By the lakeside to the west, the Hall of Jade Ripples (Yulan Tang) is where Cixi incarcerated the Guangxu emperor after the abortive 1898 Reform Movement. Cixi’s residence, the Hall of Happiness and Longevity (Leshou Tang) is to the west of the Garden of Virtue and Harmony (Dehe Yuan) and north of the jetty from where Cixi would set sail across the lake. From here, the Long Corridor (Chang Lang) follows the lakeside, interrupted along its length by four pavilions. At the corridor’s halfway point, a series of religious buildings ascends the slopes of Longevity Hill (Wanshou Shan), a sequence marked at the lakeside by a fabulous decorative gate (pailou), beyond which stands Cloud Dispelling Gate, with two bronze lions sitting alongside it. The first main hall, the Cloud Dispelling Hall (Paiyun Dian) is a double-eaved structure, above which rises the prominent, octagonal Tower of the Fragrance of the Buddha (Foxiang Ge). Behind the tower sits the rectangular brick and tile 18th-century Temple of the Sea of Wisdom (Huihai Si), its exterior decorated with green and yellow tiles and glazed Buddhist effigies, many of which have been vandalized. From here you can look down to the Back Lake (Hou Hu). West of the Tower of the Fragrance of the Buddha is the Precious Clouds Pavilion (Baoyun Ge), also called the Bronze Pavilion. Dating from the 18th century, the building is one of a handful that survived the destruction wrought by foreign troops.
The buildings at the north end of the lake are more than enough to fill a single day, however the southern end of the grounds can be blissfully free of crowds. Boat trips to South Lake Island depart from the jetty near the Marble Boat (north of which are the imperial boathouses). Alternatively, if time will allow, hire a boat for a leisurely row around Kunming Lake. Dragon King Temple (Longwang Miao) on South Lake Island is dedicated to the god of rivers, seas, and rain. The island is connected to the eastern shore by the elegant Seventeen-arch Bridge (Shiqi Kong Qiao). A marble lion crowns each of the 544 balusters along the bridge’s length, and a large bronze ox, dating back to 1755, reposes on the eastern shore. On the opposite shore, steep-sloped Jade Belt Bridge links the mainland to the West Causeway which slices through the lake to its southern point.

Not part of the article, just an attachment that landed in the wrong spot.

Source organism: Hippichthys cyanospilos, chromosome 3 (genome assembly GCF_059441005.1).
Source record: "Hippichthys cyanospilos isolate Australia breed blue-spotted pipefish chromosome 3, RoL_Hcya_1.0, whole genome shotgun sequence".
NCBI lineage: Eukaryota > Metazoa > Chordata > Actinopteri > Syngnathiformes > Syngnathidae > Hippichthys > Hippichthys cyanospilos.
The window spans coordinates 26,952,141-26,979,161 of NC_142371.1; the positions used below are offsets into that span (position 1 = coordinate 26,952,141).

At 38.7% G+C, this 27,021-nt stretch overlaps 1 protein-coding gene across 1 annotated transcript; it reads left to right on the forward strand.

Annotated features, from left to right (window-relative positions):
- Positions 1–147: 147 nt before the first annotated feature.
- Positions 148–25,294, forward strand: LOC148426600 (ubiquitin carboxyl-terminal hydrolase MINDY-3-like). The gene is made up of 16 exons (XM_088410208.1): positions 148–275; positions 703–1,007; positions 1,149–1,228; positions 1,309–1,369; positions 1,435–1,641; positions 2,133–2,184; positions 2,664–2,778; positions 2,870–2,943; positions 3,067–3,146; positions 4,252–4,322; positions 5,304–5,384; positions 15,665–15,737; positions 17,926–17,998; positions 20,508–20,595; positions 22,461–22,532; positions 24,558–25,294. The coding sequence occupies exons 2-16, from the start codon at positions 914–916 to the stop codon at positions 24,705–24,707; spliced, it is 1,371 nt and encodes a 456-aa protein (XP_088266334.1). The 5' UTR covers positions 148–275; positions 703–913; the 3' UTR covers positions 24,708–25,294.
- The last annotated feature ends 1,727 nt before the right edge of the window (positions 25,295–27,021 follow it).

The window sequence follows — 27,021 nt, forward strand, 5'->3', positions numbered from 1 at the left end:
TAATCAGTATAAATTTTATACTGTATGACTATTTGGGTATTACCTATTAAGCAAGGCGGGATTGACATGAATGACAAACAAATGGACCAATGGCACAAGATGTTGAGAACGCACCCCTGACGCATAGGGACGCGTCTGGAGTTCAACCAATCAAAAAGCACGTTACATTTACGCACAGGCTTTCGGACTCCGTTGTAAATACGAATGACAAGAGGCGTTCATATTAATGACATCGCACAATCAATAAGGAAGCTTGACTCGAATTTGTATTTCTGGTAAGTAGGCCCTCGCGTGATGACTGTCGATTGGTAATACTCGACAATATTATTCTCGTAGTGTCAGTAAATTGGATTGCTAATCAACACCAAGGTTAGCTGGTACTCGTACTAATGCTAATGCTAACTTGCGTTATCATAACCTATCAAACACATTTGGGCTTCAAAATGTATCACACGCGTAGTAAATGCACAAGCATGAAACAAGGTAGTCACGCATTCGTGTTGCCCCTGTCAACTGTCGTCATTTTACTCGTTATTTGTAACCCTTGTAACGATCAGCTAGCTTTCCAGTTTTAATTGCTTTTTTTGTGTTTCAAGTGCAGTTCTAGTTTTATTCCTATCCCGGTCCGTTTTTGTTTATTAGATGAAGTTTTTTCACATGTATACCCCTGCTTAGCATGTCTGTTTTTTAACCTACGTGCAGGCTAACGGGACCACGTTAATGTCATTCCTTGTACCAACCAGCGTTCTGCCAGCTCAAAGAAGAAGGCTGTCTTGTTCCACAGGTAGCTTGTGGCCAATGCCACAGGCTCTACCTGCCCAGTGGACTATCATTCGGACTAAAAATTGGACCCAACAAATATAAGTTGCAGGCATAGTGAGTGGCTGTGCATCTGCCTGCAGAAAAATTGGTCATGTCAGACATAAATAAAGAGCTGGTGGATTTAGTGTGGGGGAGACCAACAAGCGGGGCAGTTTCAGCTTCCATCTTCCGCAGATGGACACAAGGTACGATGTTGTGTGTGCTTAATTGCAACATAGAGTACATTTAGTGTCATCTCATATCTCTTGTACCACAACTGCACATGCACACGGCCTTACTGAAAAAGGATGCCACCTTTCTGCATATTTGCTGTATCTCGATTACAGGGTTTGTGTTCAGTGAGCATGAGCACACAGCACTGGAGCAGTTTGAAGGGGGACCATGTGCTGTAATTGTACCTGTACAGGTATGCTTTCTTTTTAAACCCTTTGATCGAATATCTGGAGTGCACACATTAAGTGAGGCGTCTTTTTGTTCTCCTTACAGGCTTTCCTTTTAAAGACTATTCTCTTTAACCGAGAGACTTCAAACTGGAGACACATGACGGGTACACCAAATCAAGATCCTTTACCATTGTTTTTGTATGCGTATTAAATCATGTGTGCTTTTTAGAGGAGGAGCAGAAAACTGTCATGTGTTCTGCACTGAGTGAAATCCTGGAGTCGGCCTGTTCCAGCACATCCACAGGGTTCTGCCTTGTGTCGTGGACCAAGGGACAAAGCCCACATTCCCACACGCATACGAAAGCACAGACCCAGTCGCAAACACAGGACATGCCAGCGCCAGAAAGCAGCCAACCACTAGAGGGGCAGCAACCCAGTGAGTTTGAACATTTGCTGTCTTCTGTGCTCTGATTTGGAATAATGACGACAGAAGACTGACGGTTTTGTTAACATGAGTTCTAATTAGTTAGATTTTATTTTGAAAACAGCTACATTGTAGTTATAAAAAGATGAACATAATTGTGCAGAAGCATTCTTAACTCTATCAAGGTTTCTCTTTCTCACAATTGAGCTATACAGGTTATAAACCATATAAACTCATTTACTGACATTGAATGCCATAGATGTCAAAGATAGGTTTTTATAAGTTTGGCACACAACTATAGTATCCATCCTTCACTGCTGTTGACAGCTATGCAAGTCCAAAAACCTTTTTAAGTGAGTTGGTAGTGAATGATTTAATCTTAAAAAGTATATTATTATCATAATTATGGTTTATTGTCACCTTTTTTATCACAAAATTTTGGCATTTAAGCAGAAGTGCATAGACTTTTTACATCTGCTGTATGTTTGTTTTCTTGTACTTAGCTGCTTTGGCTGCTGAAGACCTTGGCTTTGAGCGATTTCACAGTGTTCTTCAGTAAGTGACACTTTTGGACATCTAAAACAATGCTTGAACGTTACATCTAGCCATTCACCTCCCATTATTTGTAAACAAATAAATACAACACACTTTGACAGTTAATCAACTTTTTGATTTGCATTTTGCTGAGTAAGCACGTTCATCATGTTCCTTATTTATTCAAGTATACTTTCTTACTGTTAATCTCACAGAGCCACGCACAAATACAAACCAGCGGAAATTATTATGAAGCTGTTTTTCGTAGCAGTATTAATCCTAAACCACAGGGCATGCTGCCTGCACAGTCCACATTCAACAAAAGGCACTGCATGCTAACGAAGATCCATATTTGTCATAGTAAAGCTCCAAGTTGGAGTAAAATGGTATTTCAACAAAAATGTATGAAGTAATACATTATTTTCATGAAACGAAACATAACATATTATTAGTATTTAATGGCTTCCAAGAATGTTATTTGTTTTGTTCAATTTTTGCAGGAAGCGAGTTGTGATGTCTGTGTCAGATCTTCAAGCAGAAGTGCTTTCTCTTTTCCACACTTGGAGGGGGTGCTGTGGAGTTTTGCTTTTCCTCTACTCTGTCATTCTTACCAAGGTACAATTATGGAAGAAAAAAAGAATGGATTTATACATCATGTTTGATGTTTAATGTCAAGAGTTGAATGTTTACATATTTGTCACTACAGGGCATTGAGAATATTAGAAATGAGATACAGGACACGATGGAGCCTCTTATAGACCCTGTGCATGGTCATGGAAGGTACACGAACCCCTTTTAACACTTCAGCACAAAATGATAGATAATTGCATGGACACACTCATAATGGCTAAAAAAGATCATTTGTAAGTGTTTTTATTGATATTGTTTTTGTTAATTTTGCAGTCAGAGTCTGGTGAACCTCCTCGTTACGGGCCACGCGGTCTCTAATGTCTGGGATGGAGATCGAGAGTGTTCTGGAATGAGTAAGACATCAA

once said to resemble Versailles
- 28 Qinghua Xi Lu, Haidian
- Wudaokou, then taxi
- 010 6262 8501
- 7am–7pm daily
The yuanming yuan (Garden of Perfect Brightness, sometimes called the Old Summer Palace), now sits isolated from the main Summer Palace, but was a collection of princely gardens fused into the main mass by the Qing Qianlong emperor in the mid-18th century. He commissioned Jesuits at his court to design and construct a set of European-style buildings in one corner, which they likened to Versailles. Unfortunately, all the traditional Chinese halls were burned down by British and French troops during the Second Opium War in 1860. Later the European-style buildings were pulled down, and much of the remains carted away by the locals for building purposes. Chinese narrations of the devastation criticize both the marauding European troops and the ineffectual Qing rulers.
Today, Yuanming Yuan is a jumble of sad, yet graceful fragments of stone and marble strewn in the Eternal Spring Garden in the park’s northeastern corner. A small museum displays images and models of the palace, depicting its scale and magnificence. The Palace Maze has been recreated in concrete to the west of the ruins. The rest of the park is a pleasant expanse of lakes, pavilions, gardens, and walks.